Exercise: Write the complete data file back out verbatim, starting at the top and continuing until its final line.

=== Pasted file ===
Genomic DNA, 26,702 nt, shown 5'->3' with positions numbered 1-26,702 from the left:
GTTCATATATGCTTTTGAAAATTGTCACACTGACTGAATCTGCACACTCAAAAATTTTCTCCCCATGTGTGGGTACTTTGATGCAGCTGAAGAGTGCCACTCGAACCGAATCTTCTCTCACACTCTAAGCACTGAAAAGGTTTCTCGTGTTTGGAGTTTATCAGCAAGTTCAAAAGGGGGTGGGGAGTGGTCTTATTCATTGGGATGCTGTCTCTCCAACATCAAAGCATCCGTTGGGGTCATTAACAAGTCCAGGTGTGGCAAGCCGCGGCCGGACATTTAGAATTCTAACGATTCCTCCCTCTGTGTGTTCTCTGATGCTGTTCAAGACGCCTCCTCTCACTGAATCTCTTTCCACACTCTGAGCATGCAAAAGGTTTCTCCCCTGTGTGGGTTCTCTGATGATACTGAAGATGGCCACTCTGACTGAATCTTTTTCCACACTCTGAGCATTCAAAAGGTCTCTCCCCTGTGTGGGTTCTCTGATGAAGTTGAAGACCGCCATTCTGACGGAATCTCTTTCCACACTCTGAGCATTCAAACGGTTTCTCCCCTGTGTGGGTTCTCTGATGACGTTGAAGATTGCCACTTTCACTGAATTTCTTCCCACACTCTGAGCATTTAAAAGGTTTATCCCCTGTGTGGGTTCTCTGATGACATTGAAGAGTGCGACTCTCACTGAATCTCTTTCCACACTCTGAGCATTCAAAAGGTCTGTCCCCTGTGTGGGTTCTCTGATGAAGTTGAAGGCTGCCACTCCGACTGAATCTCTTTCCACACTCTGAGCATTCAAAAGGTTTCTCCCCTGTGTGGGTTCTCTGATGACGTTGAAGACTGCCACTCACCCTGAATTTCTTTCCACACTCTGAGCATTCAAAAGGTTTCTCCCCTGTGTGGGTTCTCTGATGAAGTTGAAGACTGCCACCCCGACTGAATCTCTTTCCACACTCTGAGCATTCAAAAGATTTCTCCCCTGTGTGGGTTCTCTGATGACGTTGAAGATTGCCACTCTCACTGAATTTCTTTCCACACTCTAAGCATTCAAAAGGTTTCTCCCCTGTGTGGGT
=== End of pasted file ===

Genomic DNA, 26,702 nt, shown 5'->3' with positions numbered 1-26,702 from the left:
GTTCATATATGCTTTTGAAAATTGTCACACTGACTGAATCTGCACACTCAAAAATTTTCTCCCCATGTGTGGGTACTTTGATGCAGCTGAAGAGTGCCACTCGAACCGAATCTTCTCTCACACTCTAAGCACTGAAAAGGTTTCTCGTGTTTGGAGTTTATCAGCAAGTTCAAAAGGGGGTGGGGAGTGGTCTTATTCATTGGGATGCTGTCTCTCCAACATCAAAGCATCCGTTGGGGTCATTAACAAGTCCAGGTGTGGCAAGCCGCGGCCGGACATTTAGAATTCTAACGATTCCTCCCTCTGTGTGTTCTCTGATGCTGTTCAAGACGCCTCCTCTCACTGAATCTCTTTCCACACTCTGAGCATGCAAAAGGTTTCTCCCCTGTGTGGGTTCTCTGATGATACTGAAGATGGCCACTCTGACTGAATCTTTTTCCACACTCTGAGCATTCAAAAGGTCTCTCCCCTGTGTGGGTTCTCTGATGAAGTTGAAGACCGCCATTCTGACGGAATCTCTTTCCACACTCTGAGCATTCAAACGGTTTCTCCCCTGTGTGGGTTCTCTGATGACGTTGAAGATTGCCACTTTCACTGAATTTCTTCCCACACTCTGAGCATTTAAAAGGTTTATCCCCTGTGTGGGTTCTCTGATGACATTGAAGAGTGCGACTCTCACTGAATCTCTTTCCACACTCTGAGCATTCAAAAGGTCTGTCCCCTGTGTGGGTTCTCTGATGAAGTTGAAGGCTGCCACTCCGACTGAATCTCTTTCCACACTCTGAGCATTCAAAAGGTTTCTCCCCTGTGTGGGTTCTCTGATGACGTTGAAGACTGCCACTCACCCTGAATTTCTTTCCACACTCTGAGCATTCAAAAGGTTTCTCCCCTGTGTGGGTTCTCTGATGAAGTTGAAGACTGCCACCCCGACTGAATCTCTTTCCACACTCTGAGCATTCAAAAGATTTCTCCCCTGTGTGGGTTCTCTGATGACGTTGAAGATTGCCACTCTCACTGAATTTCTTTCCACACTCTAAGCATTCAAAAGGTTTCTCCCCTGTGTGGGT